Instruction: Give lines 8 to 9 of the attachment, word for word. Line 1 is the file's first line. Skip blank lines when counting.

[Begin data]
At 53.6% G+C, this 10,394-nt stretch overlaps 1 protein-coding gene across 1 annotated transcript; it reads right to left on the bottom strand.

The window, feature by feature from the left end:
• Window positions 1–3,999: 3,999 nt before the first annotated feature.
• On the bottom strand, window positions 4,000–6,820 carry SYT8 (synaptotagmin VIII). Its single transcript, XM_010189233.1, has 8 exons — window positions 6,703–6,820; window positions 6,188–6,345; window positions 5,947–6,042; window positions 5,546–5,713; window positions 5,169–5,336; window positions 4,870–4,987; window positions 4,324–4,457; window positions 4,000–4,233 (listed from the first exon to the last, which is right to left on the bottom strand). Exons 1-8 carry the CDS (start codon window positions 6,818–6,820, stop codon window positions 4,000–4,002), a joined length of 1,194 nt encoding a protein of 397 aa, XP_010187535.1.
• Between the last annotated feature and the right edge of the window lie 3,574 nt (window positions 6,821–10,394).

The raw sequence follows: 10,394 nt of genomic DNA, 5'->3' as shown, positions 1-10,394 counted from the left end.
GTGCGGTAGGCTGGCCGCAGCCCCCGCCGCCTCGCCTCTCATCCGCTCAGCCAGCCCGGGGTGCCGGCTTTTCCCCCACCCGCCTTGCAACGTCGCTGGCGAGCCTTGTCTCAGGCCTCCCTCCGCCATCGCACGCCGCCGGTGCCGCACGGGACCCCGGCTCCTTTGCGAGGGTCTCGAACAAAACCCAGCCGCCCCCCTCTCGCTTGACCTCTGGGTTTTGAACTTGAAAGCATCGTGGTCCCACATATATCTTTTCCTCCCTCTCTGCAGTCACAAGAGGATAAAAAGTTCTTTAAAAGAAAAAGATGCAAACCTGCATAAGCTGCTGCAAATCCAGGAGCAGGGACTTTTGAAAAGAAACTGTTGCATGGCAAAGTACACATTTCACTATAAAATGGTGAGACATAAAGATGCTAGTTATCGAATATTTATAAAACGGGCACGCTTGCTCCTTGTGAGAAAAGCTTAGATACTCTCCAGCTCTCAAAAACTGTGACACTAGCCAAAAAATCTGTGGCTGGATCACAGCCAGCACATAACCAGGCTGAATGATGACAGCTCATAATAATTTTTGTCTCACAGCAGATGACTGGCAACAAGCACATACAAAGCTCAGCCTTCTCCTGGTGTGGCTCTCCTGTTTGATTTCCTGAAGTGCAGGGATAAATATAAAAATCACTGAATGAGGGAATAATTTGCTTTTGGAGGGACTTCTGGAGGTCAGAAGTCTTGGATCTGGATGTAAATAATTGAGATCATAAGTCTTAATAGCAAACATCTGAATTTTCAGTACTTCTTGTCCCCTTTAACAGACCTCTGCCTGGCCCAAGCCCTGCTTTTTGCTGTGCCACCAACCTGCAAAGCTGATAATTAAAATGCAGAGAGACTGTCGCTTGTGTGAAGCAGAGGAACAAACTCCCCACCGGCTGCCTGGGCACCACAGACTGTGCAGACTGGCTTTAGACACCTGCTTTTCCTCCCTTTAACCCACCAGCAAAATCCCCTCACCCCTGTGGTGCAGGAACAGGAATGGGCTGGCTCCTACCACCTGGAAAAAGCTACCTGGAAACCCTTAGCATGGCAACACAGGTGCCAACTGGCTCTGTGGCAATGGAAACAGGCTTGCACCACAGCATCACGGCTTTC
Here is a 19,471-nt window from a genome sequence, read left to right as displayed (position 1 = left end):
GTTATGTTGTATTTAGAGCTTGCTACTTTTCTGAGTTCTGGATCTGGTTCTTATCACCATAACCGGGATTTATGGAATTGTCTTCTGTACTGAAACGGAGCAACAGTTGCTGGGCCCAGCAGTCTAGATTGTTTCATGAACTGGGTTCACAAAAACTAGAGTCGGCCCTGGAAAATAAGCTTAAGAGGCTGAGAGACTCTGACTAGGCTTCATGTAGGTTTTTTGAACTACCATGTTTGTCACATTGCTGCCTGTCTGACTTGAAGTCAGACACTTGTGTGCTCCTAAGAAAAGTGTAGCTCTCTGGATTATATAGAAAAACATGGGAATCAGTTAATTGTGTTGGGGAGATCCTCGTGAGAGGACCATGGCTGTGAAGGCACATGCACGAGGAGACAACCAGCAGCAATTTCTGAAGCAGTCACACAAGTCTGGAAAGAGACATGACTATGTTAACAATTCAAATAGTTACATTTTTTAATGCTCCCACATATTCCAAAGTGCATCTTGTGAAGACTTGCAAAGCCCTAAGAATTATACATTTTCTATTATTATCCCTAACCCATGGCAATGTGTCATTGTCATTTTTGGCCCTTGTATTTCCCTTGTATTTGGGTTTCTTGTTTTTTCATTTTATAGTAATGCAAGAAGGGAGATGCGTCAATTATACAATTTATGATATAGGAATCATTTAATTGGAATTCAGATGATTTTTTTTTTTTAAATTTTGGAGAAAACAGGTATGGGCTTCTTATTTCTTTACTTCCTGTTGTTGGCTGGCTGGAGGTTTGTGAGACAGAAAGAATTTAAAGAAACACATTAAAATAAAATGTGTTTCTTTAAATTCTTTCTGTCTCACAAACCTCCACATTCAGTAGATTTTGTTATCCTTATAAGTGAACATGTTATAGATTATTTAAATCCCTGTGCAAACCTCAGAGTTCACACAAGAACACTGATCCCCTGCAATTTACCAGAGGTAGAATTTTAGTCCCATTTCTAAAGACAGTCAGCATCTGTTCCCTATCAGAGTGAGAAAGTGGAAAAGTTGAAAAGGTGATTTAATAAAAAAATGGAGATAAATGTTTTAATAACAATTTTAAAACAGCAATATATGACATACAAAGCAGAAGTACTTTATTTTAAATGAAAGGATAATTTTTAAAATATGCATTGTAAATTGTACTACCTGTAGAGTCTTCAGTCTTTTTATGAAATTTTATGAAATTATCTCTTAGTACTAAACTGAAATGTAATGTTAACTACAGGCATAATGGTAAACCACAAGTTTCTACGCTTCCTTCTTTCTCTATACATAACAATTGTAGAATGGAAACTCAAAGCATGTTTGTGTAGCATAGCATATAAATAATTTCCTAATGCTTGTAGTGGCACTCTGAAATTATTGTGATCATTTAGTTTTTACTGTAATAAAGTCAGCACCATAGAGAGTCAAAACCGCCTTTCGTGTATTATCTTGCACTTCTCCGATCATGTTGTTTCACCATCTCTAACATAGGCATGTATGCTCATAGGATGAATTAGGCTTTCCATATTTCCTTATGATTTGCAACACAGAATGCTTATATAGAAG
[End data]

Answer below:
Here is a 19,471-nt window from a genome sequence, read left to right as displayed (position 1 = left end):
GTTATGTTGTATTTAGAGCTTGCTACTTTTCTGAGTTCTGGATCTGGTTCTTATCACCATAACCGGGATTTATGGAATTGTCTTCTGTACTGAAACGGAGCAACAGTTGCTGGGCCCAGCAGTCTAGATTGTTTCATGAACTGGGTTCACAAAAACTAGAGTCGGCCCTGGAAAATAAGCTTAAGAGGCTGAGAGACTCTGACTAGGCTTCATGTAGGTTTTTTGAACTACCATGTTTGTCACATTGCTGCCTGTCTGACTTGAAGTCAGACACTTGTGTGCTCCTAAGAAAAGTGTAGCTCTCTGGATTATATAGAAAAACATGGGAATCAGTTAATTGTGTTGGGGAGATCCTCGTGAGAGGACCATGGCTGTGAAGGCACATGCACGAGGAGACAACCAGCAGCAATTTCTGAAGCAGTCACACAAGTCTGGAAAGAGACATGACTATGTTAACAATTCAAATAGTTACATTTTTTAATGCTCCCACATATTCCAAAGTGCATCTTGTGAAGACTTGCAAAGCCCTAAGAATTATACATTTTCTATTATTATCCCTAACCCATGGCAATGTGTCATTGTCATTTTTGGCCCTTGTATTTCCCTTGTATTTGGGTTTCTTGTTTTTTCATTTTATAGTAATGCAAGAAGGGAGATGCGTCAATTATACAATTTATGATATAGGAATCATTTAATTGGAATTCAGATGATTTTTTTTTTTTAAATTTTGGAGAAAACAGGTATGGGCTTCTTATTTCTTTACTTCCTGTTGTTGGCTGGCTGGAGGTTTGTGAGACAGAAAGAATTTAAAGAAACACATTAAAATAAAATGTGTTTCTTTAAATTCTTTCTGTCTCACAAACCTCCACATTCAGTAGATTTTGTTATCCTTATAAGTGAACATGTTATAGATTATTTAAATCCCTGTGCAAACCTCAGAGTTCACACAAGAACACTGATCCCCTGCAATTTACCAGAGGTAGAATTTTAGTCCCATTTCTAAAGACAGTCAGCATCTGTTCCCTATCAGAGTGAGAAAGTGGAAAAGTTGAAAAGGTGATTTAATAAAAAAATGGAGATAAATGTTTTAATAACAATTTTAAAACAGCAATATATGACATACAAAGCAGAAGTACTTTATTTTAAATGAAAGGATAATTTTTAAAATATGCATTGTAAATTGTACTACCTGTAGAGTCTTCAGTCTTTTTATGAAATTTTATGAAATTATCTCTTAGTACTAAACTGAAATGTAATGTTAACTACAGGCATAATGGTAAACCACAAGTTTCTACGCTTCCTTCTTTCTCTATACATAACAATTGTAGAATGGAAACTCAAAGCATGTTTGTGTAGCATAGCATATAAATAATTTCCTAATGCTTGTAGTGGCACTCTGAAATTATTGTGATCATTTAGTTTTTACTGTAATAAAGTCAGCACCATAGAGAGTCAAAACCGCCTTTCGTGTATTATCTTGCACTTCTCCGATCATGTTGTTTCACCATCTCTAACATAGGCATGTATGCTCATAGGATGAATTAGGCTTTCCATATTTCCTTATGATTTGCAACACAGAATGCTTATATAGAAG